In January 2010, the President charged the Special Assistant to the President for Strategic Planning to "put the Research back into Institutional Research." The resulting strategic plan enables Institutional Research to forge a five-year plan that identifies short-term and long-term goals in accordance with the office's mission, vision, and values, while maintaining a strong tie to the framework of the University's strategic plan, The Pathway to Success.
With new leadership at all levels, a reduction in staff from eight to four, an increase in federal and state mandatory reporting, and lack of capacity, it was determined that a new course of action and purpose of place needed to be defined and put into action for the office. The plan aims to strengthen Institutional Research's ability to provide university administrators, faculty, and students with meaningful services and information in direct support of the strategic plan and data-driven decision-making.
The Vision, Mission, and Values in this plan provide a pathway toward strengthening and focusing the role of Institutional Research (IR) at ISU, emphasizing a commitment to accumulating data, analysis, and necessary research in a timely, ethical, and efficient manner. Accumulating and analyzing quantitative and qualitative data for campus use and for submission to regional and national accrediting bodies are key components in IR's role on campus.
Institutional Research originally generated general student information and produced general reports. In 1993, the office merged with University Testing, and two years later broadened its services to include special reports, studies, surveys, and profiles. Strategic planning became the office focus in 2001, as the Office of Strategic Planning, Institutional Research and Effectiveness.
To re-establish Institutional Research's role as the official gatekeeper of University data, this plan identifies administrative and academic units already dedicated to general assessment and institutional research. Supporting these campus units allows IR to focus on specific student data and highly valued contemporary and executive-level analyses, reports, and surveys.
Current projects include a new work-request form and a new website, making communication with the university and access to data more efficient. Newly-added associates, consultants, and interns, as well as a new advisory board, provide the support needed to implement the new vision while still performing the research and analysis necessary for ISU's success.
The proposed organizational structure in this plan will amplify IR's ability to coordinate research with faculty and staff associates, affiliates, and consultants, adding graduate interns and student workers with backgrounds in institutional research-related disciplines to provide the manpower necessary to manage the office workload while pursuing the five-year plan to refine the office's function.
The immediate obstacle the office faces in realizing this plan is the lack of personnel: a Reporting Analyst position and a Business Intelligence Analyst position. The first position is crucial in performing in-depth analyses, enrollment projects, and market analyses, as well as short-term analysis on reports currently available, thus allowing current staff to work on larger, campus-wide initiatives, such as Argos, iStrategy, and executive dashboards. The search for a Reporting Analyst has been approved by the President and is moving forward to fill the position.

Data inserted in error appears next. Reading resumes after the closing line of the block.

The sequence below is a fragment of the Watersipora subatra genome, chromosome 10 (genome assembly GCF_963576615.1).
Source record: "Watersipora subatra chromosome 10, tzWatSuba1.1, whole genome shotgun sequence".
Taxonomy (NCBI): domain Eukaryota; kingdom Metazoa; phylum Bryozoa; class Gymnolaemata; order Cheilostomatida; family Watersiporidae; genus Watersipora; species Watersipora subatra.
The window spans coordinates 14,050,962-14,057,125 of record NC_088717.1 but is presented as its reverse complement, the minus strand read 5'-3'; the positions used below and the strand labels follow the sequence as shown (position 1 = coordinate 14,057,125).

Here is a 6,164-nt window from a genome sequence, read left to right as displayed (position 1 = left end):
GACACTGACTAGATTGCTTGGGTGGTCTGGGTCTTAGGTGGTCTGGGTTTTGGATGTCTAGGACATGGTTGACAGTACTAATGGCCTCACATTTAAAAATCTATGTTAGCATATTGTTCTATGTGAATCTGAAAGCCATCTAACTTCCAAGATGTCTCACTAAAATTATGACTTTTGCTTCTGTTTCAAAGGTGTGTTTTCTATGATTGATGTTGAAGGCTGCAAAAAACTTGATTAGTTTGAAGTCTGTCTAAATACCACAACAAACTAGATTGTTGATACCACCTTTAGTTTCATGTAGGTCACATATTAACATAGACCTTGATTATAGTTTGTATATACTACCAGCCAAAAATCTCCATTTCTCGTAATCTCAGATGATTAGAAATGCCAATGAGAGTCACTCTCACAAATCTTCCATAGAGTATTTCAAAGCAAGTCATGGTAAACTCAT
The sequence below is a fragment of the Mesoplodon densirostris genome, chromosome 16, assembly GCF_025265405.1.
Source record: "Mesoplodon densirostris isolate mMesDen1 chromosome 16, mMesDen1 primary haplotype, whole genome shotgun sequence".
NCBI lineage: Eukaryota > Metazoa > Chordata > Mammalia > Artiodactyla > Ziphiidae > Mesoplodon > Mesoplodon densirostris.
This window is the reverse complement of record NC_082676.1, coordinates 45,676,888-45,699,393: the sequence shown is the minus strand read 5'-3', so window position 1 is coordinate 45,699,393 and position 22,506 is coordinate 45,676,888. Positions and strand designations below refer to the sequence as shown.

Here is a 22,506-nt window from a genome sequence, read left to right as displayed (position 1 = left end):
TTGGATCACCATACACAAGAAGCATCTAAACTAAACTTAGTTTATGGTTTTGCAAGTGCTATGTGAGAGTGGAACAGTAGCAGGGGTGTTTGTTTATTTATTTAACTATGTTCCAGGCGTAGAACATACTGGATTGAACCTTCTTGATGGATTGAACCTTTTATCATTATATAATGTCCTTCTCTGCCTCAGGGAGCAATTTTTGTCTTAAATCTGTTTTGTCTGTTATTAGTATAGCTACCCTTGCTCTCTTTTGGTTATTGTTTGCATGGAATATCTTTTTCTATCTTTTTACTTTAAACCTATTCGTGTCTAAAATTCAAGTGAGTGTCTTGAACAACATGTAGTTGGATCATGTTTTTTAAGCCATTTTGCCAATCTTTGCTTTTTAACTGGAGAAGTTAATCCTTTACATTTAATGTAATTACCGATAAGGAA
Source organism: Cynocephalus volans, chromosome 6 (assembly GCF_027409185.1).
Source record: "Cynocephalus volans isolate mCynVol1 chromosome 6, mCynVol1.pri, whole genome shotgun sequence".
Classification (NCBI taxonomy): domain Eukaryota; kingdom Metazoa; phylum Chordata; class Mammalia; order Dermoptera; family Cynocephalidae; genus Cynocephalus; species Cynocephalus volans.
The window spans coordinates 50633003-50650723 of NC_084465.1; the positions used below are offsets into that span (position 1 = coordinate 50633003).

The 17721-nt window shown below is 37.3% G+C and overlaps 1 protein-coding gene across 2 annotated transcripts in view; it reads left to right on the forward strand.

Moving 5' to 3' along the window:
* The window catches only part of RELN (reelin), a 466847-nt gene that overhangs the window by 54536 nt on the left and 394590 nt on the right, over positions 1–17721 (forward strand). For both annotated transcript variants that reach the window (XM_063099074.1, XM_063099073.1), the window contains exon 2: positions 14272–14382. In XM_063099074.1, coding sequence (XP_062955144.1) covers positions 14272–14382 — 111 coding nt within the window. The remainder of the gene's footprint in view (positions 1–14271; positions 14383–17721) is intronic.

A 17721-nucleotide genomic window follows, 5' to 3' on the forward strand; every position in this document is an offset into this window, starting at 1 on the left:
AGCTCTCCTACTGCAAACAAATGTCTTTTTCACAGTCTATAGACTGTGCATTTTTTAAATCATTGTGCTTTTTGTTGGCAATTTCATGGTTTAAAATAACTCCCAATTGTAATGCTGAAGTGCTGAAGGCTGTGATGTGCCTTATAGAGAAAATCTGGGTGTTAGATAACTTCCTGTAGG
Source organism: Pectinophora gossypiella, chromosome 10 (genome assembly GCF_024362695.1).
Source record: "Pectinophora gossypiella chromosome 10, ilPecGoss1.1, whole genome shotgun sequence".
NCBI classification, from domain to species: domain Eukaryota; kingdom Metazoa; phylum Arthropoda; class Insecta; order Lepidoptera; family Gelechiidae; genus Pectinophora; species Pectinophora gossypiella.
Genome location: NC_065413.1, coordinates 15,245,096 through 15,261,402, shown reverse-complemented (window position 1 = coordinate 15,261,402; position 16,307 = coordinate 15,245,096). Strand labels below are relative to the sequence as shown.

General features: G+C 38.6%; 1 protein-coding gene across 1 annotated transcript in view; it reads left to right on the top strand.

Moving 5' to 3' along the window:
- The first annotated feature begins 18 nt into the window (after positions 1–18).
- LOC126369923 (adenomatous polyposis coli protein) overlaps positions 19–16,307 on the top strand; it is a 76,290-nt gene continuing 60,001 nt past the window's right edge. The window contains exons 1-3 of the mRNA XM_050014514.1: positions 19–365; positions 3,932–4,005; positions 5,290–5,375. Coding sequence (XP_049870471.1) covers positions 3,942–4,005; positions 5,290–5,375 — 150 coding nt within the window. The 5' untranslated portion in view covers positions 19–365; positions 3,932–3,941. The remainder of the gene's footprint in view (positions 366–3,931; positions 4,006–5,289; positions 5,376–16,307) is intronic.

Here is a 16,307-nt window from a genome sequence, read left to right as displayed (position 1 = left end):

We are also proposing to add a Business Intelligence Analyst position to move us out of the Phase I data warehouse/dashboard start-up into a continuous, interactive mode with users that will include maintenance, growth, and adoption of the process. These positions add to the workforce necessary for providing the university with the timely and relevant data and tools ISU needs, as the current administrative team relies on data and technology to inform decisions and strengthen the university.
This plan includes 14 strategic goals and a five-year guide to ensure those goals are reached. The ensuing pages include a definition of institutional research, a brief history of the office, its current status, and proposed reorganization. The remainder of the document shares the office's operational, tactical, and strategic plans for the next five years, work plan, benchmarks, and obstacles, as well as a system for the assessment and dissemination of the plan.
In late 2010, faced with a substantial increase in workload, an increased demand for information – standardized as well as innovative – and as its core activities became increasingly fragmented and unclear; the office of Institutional Research launched its inaugural strategic
plan. The plan was to provide a clear direction for the office to pursue for the next five years, as it was clear that data needs would continue to change and grow, and would offer the office a path to follow as it set priorities, expended resources, and met the needs of the campus
community into the future.
This report looks at the results of the first year of operation under the strategic plan and provides a snapshot of where the office of Institutional Research has been, where it currently is, and where it will be in the future.